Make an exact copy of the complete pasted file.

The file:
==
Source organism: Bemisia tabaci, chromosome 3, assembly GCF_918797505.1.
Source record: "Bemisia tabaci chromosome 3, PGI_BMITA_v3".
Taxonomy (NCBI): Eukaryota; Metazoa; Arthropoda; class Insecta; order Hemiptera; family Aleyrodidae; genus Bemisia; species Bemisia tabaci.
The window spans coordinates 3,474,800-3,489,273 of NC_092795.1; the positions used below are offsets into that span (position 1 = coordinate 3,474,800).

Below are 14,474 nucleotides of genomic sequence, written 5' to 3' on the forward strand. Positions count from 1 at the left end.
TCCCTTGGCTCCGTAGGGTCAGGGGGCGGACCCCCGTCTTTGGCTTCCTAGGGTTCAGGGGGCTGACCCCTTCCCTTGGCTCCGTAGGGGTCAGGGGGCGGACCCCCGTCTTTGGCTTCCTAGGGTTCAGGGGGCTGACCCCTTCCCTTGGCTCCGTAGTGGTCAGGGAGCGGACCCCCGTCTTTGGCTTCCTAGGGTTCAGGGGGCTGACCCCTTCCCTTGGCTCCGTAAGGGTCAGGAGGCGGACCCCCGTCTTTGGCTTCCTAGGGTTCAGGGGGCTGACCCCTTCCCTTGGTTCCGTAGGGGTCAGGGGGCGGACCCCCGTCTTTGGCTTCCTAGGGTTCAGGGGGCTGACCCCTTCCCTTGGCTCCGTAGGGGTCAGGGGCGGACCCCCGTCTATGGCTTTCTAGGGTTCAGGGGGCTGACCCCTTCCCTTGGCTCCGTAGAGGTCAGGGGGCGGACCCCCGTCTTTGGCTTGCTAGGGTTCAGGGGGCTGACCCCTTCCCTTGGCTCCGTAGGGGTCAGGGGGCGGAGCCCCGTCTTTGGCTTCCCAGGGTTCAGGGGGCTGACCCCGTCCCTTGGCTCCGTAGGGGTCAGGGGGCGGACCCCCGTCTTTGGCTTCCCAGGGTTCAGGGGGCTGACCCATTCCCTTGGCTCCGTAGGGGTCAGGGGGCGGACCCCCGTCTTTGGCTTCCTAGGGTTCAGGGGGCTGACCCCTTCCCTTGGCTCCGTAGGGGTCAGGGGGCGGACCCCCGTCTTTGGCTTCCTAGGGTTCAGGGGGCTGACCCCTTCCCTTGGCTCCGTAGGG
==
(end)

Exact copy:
Source organism: Bemisia tabaci, chromosome 3, assembly GCF_918797505.1.
Source record: "Bemisia tabaci chromosome 3, PGI_BMITA_v3".
Taxonomy (NCBI): Eukaryota; Metazoa; Arthropoda; class Insecta; order Hemiptera; family Aleyrodidae; genus Bemisia; species Bemisia tabaci.
The window spans coordinates 3,474,800-3,489,273 of NC_092795.1; the positions used below are offsets into that span (position 1 = coordinate 3,474,800).

Below are 14,474 nucleotides of genomic sequence, written 5' to 3' on the forward strand. Positions count from 1 at the left end.
TCCCTTGGCTCCGTAGGGTCAGGGGGCGGACCCCCGTCTTTGGCTTCCTAGGGTTCAGGGGGCTGACCCCTTCCCTTGGCTCCGTAGGGGTCAGGGGGCGGACCCCCGTCTTTGGCTTCCTAGGGTTCAGGGGGCTGACCCCTTCCCTTGGCTCCGTAGTGGTCAGGGAGCGGACCCCCGTCTTTGGCTTCCTAGGGTTCAGGGGGCTGACCCCTTCCCTTGGCTCCGTAAGGGTCAGGAGGCGGACCCCCGTCTTTGGCTTCCTAGGGTTCAGGGGGCTGACCCCTTCCCTTGGTTCCGTAGGGGTCAGGGGGCGGACCCCCGTCTTTGGCTTCCTAGGGTTCAGGGGGCTGACCCCTTCCCTTGGCTCCGTAGGGGTCAGGGGCGGACCCCCGTCTATGGCTTTCTAGGGTTCAGGGGGCTGACCCCTTCCCTTGGCTCCGTAGAGGTCAGGGGGCGGACCCCCGTCTTTGGCTTGCTAGGGTTCAGGGGGCTGACCCCTTCCCTTGGCTCCGTAGGGGTCAGGGGGCGGAGCCCCGTCTTTGGCTTCCCAGGGTTCAGGGGGCTGACCCCGTCCCTTGGCTCCGTAGGGGTCAGGGGGCGGACCCCCGTCTTTGGCTTCCCAGGGTTCAGGGGGCTGACCCATTCCCTTGGCTCCGTAGGGGTCAGGGGGCGGACCCCCGTCTTTGGCTTCCTAGGGTTCAGGGGGCTGACCCCTTCCCTTGGCTCCGTAGGGGTCAGGGGGCGGACCCCCGTCTTTGGCTTCCTAGGGTTCAGGGGGCTGACCCCTTCCCTTGGCTCCGTAGGG